The corporate MCAS agenda
Published in the Brookline
August 17, 2000
This is a preliminary local version of a
on 2002/2003 list of Top 25
As a long-time critic of corporate power and a more recent participant
in the movement against high-stakes testing in Massachusetts, it didn't
take long to notice that the major supporters of tests like MCAS are big
corporations. They're working hard to impose the standardized tests not
just in the United States but--thanks to the International Montetary Fund
and World Bank--all around the planet.
Three competing theories might explain the corporate agenda: the do-gooder,
the cynical, and the conspiratorial.
Corporations claim to be do-gooders. Corporate officials and their front-group
institutes and think tanks say they worry about the lack of qualified
applicants for today's high-tech workforce. They just want public education
to do a better job. This argument appeals to parents who believe the propaganda
about failing kids and lazy, unionized teachers--especially parents in
the half of the population that hasn't benefited from high-tech mania.
Here's the corporate method. First, states standardize the curriculum
around job-relevant, business-defined basics rather than locally-determined
priorities. Schools then teach test-taking skills and memorization of
isolated facts rather than critical thinking, depth of content, and other
frills. Next they create one-size-fits-all tests to ensure that the revised
curriculum is taught. Finally the penalty: no diploma for those who fail,
whether they pass their courses or not.
Test defenders say those who run the stressful gauntlet "get a diploma
that really means something." Those who fail or drop out "get what they
Cynics, mostly liberal ones, reject the do-gooder explanation as a ploy.
Standardization's real goal, they argue, is not to improve public education
but to destroy it. Why? To build support for the right's preferred union-free
alternatives: private schools, charter schools managed by for-profit management
companies, and taxpayer-funded school vouchers.
Since only public school students take the standardized tests, kids whose
parents can afford private schools don't have to agonize year after year
about potential failure. That so many test supporters--including many
state legislators--send their own kids to parochial and other private
schools adds to the cynicism.
So does the proliferating corporate investment in for-profit charter
schools and test-prep tutoring programs. All those people making money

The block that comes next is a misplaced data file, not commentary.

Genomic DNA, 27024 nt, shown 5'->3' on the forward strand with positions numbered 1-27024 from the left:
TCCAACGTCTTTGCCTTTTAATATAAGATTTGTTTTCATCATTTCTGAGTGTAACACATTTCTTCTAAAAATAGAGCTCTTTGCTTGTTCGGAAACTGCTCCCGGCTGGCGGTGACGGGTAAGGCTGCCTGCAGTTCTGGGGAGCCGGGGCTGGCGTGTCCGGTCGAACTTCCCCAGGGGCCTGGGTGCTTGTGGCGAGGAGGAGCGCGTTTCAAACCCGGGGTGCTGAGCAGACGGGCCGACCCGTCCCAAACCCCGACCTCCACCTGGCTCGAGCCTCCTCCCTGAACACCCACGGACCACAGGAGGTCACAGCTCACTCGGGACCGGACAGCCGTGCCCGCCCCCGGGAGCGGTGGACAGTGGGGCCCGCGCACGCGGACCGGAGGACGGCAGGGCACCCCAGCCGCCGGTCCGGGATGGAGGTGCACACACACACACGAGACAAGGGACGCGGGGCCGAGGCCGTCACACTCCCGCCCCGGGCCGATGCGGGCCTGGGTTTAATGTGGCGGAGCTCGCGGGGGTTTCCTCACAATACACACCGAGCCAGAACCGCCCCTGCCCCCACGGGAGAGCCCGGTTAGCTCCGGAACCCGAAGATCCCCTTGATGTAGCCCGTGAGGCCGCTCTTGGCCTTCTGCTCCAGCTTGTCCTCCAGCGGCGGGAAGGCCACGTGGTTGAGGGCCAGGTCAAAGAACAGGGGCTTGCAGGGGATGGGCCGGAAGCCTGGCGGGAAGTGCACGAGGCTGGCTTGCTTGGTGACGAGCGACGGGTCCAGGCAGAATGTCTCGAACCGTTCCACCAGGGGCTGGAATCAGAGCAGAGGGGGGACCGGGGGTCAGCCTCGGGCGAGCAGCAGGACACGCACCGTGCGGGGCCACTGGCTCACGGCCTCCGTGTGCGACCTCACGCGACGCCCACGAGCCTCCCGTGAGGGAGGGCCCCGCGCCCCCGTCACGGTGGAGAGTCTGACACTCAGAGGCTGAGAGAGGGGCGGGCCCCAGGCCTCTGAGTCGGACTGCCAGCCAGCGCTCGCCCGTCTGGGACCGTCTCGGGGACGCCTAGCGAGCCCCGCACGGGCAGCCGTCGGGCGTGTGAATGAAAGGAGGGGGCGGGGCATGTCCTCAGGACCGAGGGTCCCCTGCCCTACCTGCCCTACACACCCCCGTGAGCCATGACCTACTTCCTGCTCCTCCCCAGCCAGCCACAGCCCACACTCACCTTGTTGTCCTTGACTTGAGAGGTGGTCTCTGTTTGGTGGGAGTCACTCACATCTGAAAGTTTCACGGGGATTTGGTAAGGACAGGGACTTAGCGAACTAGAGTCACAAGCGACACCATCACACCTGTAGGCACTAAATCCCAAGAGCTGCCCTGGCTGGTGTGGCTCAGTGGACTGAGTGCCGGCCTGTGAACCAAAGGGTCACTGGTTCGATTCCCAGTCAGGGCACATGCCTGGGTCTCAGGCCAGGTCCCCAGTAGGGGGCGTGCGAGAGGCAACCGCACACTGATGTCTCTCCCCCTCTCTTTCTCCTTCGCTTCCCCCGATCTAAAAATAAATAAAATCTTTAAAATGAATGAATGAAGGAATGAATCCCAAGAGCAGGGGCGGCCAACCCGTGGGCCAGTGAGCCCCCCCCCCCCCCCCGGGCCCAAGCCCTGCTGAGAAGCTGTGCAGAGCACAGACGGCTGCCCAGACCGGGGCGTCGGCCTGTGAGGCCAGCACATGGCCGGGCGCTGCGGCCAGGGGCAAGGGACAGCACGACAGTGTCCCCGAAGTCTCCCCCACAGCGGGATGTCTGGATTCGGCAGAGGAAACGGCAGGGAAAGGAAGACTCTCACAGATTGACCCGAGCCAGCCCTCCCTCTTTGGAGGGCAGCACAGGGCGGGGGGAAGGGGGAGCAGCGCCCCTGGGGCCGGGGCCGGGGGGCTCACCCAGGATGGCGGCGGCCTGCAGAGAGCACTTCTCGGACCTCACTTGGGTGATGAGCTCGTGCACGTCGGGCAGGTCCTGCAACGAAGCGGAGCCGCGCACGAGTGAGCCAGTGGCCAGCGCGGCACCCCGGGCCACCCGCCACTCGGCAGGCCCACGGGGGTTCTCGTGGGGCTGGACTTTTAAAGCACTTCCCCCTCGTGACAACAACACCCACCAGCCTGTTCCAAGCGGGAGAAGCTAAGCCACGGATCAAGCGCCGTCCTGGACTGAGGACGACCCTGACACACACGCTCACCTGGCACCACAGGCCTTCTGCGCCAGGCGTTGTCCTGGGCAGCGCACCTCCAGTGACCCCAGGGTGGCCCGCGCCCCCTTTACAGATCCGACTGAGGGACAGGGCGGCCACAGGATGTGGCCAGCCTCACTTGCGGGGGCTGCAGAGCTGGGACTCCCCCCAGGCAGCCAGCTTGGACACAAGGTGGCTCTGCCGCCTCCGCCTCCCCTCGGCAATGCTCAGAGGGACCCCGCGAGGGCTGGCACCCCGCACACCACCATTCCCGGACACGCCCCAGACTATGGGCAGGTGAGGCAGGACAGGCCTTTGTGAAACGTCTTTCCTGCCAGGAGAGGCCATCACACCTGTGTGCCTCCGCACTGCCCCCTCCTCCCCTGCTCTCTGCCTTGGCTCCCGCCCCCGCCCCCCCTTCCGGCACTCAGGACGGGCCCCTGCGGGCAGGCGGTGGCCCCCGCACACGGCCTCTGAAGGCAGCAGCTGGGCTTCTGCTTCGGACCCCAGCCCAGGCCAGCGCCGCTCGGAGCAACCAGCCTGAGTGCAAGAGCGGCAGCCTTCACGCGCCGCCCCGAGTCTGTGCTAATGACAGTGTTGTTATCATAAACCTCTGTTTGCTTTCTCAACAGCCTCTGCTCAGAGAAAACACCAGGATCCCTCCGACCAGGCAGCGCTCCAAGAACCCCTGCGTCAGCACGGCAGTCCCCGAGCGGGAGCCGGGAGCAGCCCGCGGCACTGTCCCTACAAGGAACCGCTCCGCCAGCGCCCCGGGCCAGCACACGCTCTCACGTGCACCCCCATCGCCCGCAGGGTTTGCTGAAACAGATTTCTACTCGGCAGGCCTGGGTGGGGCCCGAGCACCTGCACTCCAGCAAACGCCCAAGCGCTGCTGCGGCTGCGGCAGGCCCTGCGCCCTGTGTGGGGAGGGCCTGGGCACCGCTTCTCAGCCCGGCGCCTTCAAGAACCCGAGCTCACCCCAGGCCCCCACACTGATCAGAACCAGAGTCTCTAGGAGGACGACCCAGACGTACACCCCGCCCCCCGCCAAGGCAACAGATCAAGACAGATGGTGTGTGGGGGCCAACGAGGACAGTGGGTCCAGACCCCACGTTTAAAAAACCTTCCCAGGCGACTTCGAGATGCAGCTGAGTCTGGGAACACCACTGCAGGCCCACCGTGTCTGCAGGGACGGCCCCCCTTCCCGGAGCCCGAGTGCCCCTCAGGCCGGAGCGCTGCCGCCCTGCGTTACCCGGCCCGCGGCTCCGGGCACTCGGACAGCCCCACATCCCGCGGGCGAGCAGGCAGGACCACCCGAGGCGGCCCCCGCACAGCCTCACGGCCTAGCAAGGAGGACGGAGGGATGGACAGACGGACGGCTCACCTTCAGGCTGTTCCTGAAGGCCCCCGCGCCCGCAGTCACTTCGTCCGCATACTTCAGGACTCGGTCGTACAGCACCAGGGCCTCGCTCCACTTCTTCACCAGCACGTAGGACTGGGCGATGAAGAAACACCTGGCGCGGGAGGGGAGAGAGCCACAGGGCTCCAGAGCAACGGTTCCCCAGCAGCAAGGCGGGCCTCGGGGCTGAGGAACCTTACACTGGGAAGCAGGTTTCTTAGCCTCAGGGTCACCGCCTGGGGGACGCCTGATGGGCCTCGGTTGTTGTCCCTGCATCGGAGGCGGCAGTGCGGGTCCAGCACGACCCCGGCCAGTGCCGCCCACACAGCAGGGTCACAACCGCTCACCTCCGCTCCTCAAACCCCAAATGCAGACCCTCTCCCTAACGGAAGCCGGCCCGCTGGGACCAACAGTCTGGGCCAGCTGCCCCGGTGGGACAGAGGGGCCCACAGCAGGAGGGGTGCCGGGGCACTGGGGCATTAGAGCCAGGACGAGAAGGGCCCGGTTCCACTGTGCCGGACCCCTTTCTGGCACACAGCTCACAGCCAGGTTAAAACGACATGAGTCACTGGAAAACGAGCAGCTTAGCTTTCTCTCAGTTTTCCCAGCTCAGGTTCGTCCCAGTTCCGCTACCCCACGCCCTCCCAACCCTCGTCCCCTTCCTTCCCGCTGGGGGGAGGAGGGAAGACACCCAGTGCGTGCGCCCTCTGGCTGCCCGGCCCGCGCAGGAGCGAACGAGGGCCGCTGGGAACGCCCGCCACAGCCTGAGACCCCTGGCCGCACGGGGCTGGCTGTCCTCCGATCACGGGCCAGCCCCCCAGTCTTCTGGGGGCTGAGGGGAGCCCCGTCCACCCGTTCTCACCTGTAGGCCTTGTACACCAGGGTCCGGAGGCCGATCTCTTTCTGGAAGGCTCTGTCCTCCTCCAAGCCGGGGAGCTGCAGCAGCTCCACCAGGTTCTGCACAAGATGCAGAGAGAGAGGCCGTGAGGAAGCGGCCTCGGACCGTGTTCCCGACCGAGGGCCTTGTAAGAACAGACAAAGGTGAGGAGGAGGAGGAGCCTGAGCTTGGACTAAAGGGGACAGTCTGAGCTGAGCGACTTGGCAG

off parental panic makes cynicism pretty understandable.
Conspiratorial types offer a third analysis. According to groups like
Boston's New Democracy, the primary corporate goal is not to make money
off private education but to lower expectations about what education can
provide. In this view, corporations are out to dim the hopes of students
whose teachers might otherwise teach them they can get somewhere in life
if they work hard and graduate.
The corporate problem is that educated people expect to get somewhere
good. And despite all those high-tech job openings, there's even more
of a need for low-tech service workers. Cooks. Domestics. Cashiers. Assemblers.
Delivery drivers. This is the real new economy, but it's not what today's
students envision for their middle-class futures.
There's nothing more dissatisfied, even revolutionary, than an educated
work force that can only find low-paid jobs requiring low-level skills.
People tend to accept poverty when they think there's no alternative,
but not when they've followed the rules and still can't get ahead.
The corporate solution is simple: raise "standards" to arbitrary levels,
assign impossible tasks and impossible tests, increase competition and
stress, and make our kids think they're too stupid for anything better.
Don't get me wrong. Public education has serious problems. Chief among
them is an underfunded, inequitable financing system dependent on local
property taxes, compounded by vastly disparate family and community resources
that lead directly to disparate outcomes. This remains true in Massachusetts
despite recent minimal efforts to close the gap.
The solutions, monetary and political, are not reducible to punitive
tests or missing-the-mark "education reform." High-stakes testing only
ensures that more kids drop out into the lowest level of the service economy
or into prison or welfare. Most who remain in school get trained for higher-level
service jobs, while relatively few are tracked into elite public exam
schools or high-tech private-school heaven.
What students won't learn in corporatized schools is how to think for
That's not a bad outcome for the corporate sponsors, conspiratorially